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Sarah Anne Ward
Sarah Anne Ward
Money

Are Grocery Delivery Services Really Worth The Money?

Finance expert Jean Chatzky has the answer.

Each Thursday in September, Jean Chatzky — financial editor of NBC's TODAY, AARP financial ambassador, and host of the weekly podcast HerMoney with Jean Chatzky — will answer your questions about finances. The aim is to help women make sense of money so that they feel more in control. Here's her first column.

Q: I go to three different grocery stores a week for various items, which takes up gobs of time I don’t really have. My spouse wants me to outsource it using a grocery delivery service. How do I convince myself it’s worth the extra cost? Is it really worth the extra money?

A: I smiled when I read your question because I feel like you’re describing my life — actually, all of our lives. We are busy women. We should be making conscious choices about how we use our time just as we should be making conscious choices about how we use our money. But all too often — in both cases — we don’t. And, so, let’s look at both the time and the money in to try to get us to a single answer.

First, let’s look at your time itself. Do you know how much your time is worth? You should. We all should. If you’re paid by the hour, you have a pretty good sense already. But if you’re paid an annual salary, here’s the hack to use to figure it out. (If you're a stay-at-home mom, Salary.com says your number is $143,000.) Take your yearly number (say, $80,000), lop off the last three zeroes (which gets you to $80), and divide by two (about $40 an hour). It’s not perfect, but it’s close enough. And it’s a handy rubric to have when trying to figure out what to outsource to another person whom you’d pay or a service with a cost. If having your house cleaned, your groceries delivered, your garden weeded, fill-in-the-blank, costs less than you’d earn yourself, paying to have it done makes more sense.

Unless, of course, you enjoy it. There are many people who enjoy gardening. There are some who enjoy grocery shopping, or at least certain types of grocery shopping — who want to squeeze each cantaloupe and look for the clarity in the eyes of the snapper that’s supposed to be fresh out of the water. If an activity is something you find meaningful, outsourcing no longer makes sense. Based on your question, it doesn’t sound like this is something you enjoy.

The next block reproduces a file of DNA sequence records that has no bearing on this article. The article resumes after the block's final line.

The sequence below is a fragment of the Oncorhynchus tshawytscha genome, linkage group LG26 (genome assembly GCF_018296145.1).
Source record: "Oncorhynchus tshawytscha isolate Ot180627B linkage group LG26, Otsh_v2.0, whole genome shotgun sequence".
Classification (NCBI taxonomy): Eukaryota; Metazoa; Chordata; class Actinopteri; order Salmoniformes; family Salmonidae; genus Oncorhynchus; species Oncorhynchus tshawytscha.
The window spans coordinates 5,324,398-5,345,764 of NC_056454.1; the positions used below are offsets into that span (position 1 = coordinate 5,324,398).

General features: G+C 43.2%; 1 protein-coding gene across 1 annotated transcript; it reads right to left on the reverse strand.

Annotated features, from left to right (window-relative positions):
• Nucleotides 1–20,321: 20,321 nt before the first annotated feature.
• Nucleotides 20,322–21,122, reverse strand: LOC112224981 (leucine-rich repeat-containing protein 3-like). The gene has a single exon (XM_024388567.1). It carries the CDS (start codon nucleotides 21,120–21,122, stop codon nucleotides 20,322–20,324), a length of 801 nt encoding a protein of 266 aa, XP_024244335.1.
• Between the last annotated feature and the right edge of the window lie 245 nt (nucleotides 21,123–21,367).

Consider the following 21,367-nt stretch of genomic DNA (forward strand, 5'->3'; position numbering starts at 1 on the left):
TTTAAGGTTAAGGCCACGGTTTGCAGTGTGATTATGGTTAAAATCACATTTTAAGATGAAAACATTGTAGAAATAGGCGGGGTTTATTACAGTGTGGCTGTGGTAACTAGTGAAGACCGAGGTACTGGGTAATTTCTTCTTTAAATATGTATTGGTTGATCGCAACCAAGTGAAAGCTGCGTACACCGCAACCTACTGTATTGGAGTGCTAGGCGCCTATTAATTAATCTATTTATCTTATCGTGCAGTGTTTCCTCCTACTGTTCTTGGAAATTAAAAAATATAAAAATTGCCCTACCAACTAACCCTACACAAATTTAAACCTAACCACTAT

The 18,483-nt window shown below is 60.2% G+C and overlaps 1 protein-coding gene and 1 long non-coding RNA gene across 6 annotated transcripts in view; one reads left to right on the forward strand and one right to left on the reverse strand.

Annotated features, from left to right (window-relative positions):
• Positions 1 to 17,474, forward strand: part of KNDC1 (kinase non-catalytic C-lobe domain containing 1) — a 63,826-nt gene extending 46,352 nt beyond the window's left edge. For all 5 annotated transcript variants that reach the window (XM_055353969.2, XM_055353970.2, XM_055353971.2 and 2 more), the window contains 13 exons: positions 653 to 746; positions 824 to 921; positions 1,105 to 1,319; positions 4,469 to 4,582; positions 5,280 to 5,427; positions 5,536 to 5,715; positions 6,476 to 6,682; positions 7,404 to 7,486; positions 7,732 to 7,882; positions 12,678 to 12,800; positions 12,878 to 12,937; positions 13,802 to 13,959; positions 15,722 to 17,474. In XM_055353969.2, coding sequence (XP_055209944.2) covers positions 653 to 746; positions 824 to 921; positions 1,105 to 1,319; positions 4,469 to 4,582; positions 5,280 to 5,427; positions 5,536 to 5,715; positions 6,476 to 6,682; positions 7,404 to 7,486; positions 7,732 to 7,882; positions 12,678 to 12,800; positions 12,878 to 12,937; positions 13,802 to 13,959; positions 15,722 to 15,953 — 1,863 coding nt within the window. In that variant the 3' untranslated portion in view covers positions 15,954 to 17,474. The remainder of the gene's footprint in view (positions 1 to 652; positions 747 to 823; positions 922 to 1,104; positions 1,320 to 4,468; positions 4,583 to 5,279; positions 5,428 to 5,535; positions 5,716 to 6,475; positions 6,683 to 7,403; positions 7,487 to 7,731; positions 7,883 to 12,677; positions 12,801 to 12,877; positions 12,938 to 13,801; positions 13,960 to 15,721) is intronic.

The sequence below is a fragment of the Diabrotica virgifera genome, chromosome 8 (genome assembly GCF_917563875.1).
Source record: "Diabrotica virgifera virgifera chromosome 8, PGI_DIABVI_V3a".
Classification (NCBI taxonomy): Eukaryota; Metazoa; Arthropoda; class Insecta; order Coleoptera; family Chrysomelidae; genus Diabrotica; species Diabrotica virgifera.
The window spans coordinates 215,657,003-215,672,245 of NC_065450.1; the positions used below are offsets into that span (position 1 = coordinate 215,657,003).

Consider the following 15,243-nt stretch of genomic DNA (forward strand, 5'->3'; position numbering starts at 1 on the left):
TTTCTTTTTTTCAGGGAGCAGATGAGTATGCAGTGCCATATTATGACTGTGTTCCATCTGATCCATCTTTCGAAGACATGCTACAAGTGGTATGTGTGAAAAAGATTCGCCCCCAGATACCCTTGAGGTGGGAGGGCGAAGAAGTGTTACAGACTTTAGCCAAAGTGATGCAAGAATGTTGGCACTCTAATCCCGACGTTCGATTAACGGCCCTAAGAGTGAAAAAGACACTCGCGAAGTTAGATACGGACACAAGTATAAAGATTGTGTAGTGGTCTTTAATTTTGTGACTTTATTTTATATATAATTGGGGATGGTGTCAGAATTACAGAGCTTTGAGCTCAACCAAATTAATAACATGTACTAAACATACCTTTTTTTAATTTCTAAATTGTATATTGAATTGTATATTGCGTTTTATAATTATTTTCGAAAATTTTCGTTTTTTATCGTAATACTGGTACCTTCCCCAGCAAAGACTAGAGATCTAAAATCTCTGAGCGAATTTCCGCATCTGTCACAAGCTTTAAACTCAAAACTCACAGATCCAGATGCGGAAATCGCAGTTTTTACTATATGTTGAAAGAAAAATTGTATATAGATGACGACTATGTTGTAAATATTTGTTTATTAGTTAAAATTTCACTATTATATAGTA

So, the answer is yes, you should order. You should use a delivery service — if not for all of your groceries than at least for some. Even if your desire to squeeze your own cantaloupes is palpable, nobody really needs to squeeze the Charmin anymore do they? It may make you feel better to know that the one thing people often don’t think about when it comes to ordering is that it staves off a good number of impulse purchases because the goodies aren’t staring you in the face. But you should do it in a cost-efficient way. Grocery services like Peapod, Instacart and Shipt either charge per-delivery fees or membership fees. Shopping expert Trae Bodge who writes at truetrae.com says it’s most efficient — if you’re going to be a frequent user — to find the platform where you can buy the bulk of your items and order from that. Generally, the fee is about $100 and it provides free delivery for orders of over $35, she notes. Then fill in (or, ahem, ask your husband to fill in) with the occasional trip to one of the other stores for specialty items.

Finally — may I suggest, and this is from my own home-cooking experience, that a little meal planning and judicious use of your freezer (where you can keep many ingredients you may not suspect like pesto) go a long way. Every weekend, my husband and I talk about what’s for dinner for the next five days and use that to guide a single order (we use Peapod) or trip to the grocery store. Yes, we make a list. It’s old-fashioned, but it works.

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Sarah Anne Ward